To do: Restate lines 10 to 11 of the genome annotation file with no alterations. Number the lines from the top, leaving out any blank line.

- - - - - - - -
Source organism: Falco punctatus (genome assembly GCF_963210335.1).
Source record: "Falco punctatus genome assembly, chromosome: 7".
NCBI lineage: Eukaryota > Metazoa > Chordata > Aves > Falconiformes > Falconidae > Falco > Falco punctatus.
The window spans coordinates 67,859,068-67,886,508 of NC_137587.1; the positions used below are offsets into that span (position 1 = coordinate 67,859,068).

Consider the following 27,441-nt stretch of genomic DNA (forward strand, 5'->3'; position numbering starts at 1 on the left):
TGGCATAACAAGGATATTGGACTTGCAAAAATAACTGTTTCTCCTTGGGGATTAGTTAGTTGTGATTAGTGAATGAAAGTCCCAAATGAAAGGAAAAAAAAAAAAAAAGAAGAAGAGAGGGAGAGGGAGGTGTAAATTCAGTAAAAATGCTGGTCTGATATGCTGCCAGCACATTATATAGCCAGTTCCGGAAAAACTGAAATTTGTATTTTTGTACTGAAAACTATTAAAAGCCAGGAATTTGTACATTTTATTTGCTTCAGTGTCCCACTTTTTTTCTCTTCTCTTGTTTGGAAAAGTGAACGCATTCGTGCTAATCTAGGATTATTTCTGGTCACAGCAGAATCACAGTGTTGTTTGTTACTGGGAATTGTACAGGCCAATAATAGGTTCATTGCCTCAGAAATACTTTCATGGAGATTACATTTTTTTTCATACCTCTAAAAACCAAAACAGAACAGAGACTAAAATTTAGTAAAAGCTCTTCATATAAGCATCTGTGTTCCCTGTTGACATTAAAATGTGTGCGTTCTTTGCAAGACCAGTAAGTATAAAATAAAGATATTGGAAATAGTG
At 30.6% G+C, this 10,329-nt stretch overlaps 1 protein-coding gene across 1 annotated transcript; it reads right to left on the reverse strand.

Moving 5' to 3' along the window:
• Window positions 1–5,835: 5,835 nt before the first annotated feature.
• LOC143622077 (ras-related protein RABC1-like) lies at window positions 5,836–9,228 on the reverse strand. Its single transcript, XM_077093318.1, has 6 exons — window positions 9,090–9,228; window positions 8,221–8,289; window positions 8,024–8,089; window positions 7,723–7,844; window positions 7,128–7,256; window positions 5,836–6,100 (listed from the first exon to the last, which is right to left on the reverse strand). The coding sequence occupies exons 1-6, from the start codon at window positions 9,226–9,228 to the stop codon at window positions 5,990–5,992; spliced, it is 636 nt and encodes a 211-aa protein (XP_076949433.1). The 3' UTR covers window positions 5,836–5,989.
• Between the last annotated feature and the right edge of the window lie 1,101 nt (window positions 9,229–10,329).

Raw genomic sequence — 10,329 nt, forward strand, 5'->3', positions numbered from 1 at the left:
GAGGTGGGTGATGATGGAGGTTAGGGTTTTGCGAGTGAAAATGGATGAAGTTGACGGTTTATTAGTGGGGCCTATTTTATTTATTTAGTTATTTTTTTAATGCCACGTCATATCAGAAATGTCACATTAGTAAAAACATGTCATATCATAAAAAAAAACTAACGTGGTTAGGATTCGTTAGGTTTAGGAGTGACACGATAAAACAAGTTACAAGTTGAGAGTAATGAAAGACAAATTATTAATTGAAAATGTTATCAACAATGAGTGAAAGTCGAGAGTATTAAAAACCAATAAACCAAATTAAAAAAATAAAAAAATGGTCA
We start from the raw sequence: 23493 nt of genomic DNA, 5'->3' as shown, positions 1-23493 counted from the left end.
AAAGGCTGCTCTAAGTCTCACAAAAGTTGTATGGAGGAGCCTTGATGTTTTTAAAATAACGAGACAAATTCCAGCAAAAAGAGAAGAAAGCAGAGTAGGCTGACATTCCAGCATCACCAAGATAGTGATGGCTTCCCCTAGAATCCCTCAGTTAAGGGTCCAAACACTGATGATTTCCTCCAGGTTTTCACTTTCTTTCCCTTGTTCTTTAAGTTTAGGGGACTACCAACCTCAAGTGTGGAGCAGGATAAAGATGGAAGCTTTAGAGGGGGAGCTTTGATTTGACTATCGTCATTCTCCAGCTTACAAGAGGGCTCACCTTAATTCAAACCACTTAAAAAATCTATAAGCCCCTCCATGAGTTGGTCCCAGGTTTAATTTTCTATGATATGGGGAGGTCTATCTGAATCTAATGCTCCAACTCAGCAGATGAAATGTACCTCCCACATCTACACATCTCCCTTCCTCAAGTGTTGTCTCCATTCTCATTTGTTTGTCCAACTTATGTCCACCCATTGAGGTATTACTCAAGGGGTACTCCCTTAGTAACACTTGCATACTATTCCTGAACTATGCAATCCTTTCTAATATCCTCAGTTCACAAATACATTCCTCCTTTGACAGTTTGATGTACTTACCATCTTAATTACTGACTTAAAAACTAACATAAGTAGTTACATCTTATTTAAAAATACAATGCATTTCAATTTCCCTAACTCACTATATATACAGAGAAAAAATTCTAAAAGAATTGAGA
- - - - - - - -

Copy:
• LOC143622077 (ras-related protein RABC1-like) lies at window positions 5,836–9,228 on the reverse strand. Its single transcript, XM_077093318.1, has 6 exons — window positions 9,090–9,228; window positions 8,221–8,289; window positions 8,024–8,089; window positions 7,723–7,844; window positions 7,128–7,256; window positions 5,836–6,100 (listed from the first exon to the last, which is right to left on the reverse strand). The coding sequence occupies exons 1-6, from the start codon at window positions 9,226–9,228 to the stop codon at window positions 5,990–5,992; spliced, it is 636 nt and encodes a 211-aa protein (XP_076949433.1). The 3' UTR covers window positions 5,836–5,989.
• Between the last annotated feature and the right edge of the window lie 1,101 nt (window positions 9,229–10,329).